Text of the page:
Wednesday, 25 October 2017

Don't Believe what You Read

“News is something someone wants suppressed. Everything else is just advertising” – Lord Northcliff.
There are several ways of manipulating the news, if one has either the money or the power to do so. The government, evidently, has both. This is why one should cast about to see different news sources and to keep a healthy dose of suspicion when reading something that appears improbable. For North American news, there’s Snopes (here) to help winnow out the silliness.
Unfortunately, as more people begin to distrust the mainstream news, they become attracted to news-sites that can guarantee to serve them the news that attracts their particular prejudice (see Fox News, Breitbart or OKDiario for far-right examples, The Express for pro-Brexit, Rapture Ready for Christian end-of-times news and Mother Jones for the far-left).
Newspapers have the biggest problems today. The falling sales and the rising costs of production mean they must take any income they can find. These days, it costs at least one euro per copy just in print bills. Free newspapers (we have a few in Spain) are even more sorely placed – the English or German language ones can’t even distribute by mail-box, so are obliged to add editorial in the hope of making them attractive to the reader. But – who pays the printing bill?
The Spanish government, which apparently spends 60 million euros a year in ‘institutional advertising’ (‘Eat Andalusian food’, ‘Visit Galicia’ etc), plus all the autonomous and local governments with a similarly vast sum (we wonder how much Catalonia spends?) expecting one thing in return. Keep the editorial more or less treacly.
El País in English has an astonishing article flatly refuting this here. They deny calls ‘ say that this newspaper is acting under the orders of the central government during this Catalan crisis. And that is a serious affront, because the independence of this newspaper and its professionals are completely protected from any interference from the powers-that-be by a charter that is an example among the European press...’. You should see the ‘comments’ to the article...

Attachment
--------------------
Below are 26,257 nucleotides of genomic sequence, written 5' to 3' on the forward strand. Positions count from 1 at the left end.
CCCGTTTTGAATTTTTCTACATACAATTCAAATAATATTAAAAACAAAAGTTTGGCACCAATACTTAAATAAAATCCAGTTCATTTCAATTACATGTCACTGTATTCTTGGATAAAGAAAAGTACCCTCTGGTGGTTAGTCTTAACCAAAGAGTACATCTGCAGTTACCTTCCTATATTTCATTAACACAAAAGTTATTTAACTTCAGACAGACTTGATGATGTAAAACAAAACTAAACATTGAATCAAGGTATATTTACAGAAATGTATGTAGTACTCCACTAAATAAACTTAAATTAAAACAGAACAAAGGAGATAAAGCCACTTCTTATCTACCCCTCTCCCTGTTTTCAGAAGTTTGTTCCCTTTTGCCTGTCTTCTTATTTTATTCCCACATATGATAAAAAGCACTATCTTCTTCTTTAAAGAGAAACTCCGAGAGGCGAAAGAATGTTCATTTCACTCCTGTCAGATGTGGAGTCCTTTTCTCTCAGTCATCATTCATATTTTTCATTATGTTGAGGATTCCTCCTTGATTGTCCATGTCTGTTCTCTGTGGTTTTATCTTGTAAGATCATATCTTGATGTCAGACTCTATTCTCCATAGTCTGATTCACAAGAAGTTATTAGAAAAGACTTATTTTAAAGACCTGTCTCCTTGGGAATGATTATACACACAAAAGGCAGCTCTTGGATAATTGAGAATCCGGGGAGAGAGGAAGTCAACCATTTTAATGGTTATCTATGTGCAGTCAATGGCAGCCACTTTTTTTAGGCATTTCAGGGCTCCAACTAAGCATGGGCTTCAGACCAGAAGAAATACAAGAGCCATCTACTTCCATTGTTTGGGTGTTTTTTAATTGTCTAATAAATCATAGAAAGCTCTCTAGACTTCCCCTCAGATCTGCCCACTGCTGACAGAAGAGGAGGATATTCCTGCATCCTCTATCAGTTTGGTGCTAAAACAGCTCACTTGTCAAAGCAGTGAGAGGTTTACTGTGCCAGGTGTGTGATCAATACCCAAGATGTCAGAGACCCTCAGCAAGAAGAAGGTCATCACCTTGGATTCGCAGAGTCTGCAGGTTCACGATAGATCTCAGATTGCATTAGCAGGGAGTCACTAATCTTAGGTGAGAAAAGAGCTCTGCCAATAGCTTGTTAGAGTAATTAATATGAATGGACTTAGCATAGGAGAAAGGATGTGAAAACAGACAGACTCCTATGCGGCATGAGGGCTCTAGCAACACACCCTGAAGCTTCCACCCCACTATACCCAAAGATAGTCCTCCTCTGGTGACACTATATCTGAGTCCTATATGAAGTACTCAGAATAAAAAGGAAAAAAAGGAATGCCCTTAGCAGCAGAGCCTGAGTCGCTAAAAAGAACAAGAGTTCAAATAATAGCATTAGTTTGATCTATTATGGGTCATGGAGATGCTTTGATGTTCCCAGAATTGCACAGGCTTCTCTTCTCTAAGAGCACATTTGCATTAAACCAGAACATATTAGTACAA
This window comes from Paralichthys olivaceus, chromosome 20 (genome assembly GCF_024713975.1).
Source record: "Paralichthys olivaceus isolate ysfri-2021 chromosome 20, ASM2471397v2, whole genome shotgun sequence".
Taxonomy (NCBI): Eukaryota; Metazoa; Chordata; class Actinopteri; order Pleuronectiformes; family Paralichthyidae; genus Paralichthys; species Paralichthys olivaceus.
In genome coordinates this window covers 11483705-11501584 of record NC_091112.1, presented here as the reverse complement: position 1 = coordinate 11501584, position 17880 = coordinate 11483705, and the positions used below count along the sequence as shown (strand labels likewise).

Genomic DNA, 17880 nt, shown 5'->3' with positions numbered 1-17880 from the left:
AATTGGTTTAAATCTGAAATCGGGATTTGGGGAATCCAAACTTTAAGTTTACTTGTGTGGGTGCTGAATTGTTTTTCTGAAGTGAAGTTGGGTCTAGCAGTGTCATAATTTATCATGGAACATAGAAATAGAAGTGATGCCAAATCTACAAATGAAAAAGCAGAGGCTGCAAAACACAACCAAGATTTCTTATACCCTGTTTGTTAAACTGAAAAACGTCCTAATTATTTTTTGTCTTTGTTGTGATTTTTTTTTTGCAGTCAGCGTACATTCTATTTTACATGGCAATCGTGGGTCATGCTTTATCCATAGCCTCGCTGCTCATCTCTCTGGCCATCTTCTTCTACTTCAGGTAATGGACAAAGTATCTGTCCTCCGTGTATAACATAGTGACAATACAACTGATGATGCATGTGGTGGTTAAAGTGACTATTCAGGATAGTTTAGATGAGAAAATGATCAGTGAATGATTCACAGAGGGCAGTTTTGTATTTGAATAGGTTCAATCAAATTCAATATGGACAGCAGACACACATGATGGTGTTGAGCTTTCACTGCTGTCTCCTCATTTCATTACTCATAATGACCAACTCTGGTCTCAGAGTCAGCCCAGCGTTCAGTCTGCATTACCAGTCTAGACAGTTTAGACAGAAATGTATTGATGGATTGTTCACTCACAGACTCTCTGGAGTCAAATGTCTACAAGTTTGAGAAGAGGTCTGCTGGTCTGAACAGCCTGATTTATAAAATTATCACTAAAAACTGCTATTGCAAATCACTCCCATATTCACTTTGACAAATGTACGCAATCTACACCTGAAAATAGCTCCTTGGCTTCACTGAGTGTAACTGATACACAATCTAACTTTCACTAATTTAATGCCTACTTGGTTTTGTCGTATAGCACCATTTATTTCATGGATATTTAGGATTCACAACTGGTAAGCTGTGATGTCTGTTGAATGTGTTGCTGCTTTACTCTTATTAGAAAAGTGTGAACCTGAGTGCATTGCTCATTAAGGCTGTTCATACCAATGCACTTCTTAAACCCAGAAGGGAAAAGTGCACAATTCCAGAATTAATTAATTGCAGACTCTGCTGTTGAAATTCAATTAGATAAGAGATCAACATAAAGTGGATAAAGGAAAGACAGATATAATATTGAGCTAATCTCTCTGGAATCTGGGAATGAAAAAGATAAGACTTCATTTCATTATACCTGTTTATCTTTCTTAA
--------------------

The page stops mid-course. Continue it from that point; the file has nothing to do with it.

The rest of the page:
Only a week before, El País had fired John Carlin for writing a pro-Catalonian viewpoint in the Times of London.
A kind of media manipulation is called astroturfing in the USA. ‘Grass roots opinion’, if you like, but contrived yet sold as genuine. An article in Vozpópuli considers how the Government in Spain employs this technique: fake news items are placed in smaller outlets and are picked up on the social media (perhaps with a little help) to then become huge.  Venezuela anyone? Esperanza Aguirre, the regional boss of the PP in 2009, had 45,000 Twitter accounts, apparently.
How much is a full page advert in El País? 50,000€. The Government with its regular campaigns, will of course be getting it much cheaper (who, we wonder, gets the rápel – the cash kickback on all major campaigns?).
Here’s a recent example. You can find these and similar adverts in any newspaper from La Voz de Almería to El Mundo. Does this all make El País a bad newspaper? Of course not. Some of Spain's best columnists write for it and it is considered as the leading opinion maker. 
Which makes it all the more important that its opinions and information are accurate.
As for Government-owned media, like the national RTVE, things are even easier. Here’s ‘23 examples of Manipulation on the TVE news over Catalonia’ from VerTele (or, should we believe it anyway?)
Here’s another problem with today’s news: ‘...Real investigative journalism – the kind that blows the lid off criminal or unethical activity and goes deep in the trenches was done at a loss – as a public service, to establish credibility and fulfil its duty as the Fourth Estate. The monetary gains from this kind of journalism aren’t immediately apparent – the profits are intangible, and can’t easily be put on a spreadsheet. So, when the news outlets were bought by larger corporations, the value of this intangible was lost. The overseers are interested in the bottom line, and if it can’t be directly linked to dollars, they trim the fat. Bye-bye in-depth investigative reporting, hello gotcha journalism...’. From Flashback here.
And lastly:
'Censorship is not always committed by an individual in some secret totalitarian government room, editing uncomfortable truths out of reporting and books. In a democracy where the vast majority of the news is financed by advertising or corporate sponsorships, the subtle censor sits in the back of a journalist's, producer's, editor's or owner's mind.
Censorship in a corporatized democracy is a tacit understanding not to offend advertisers, which means that that the nation sees reality through the distorted lens of business or political interests' (no attribution).

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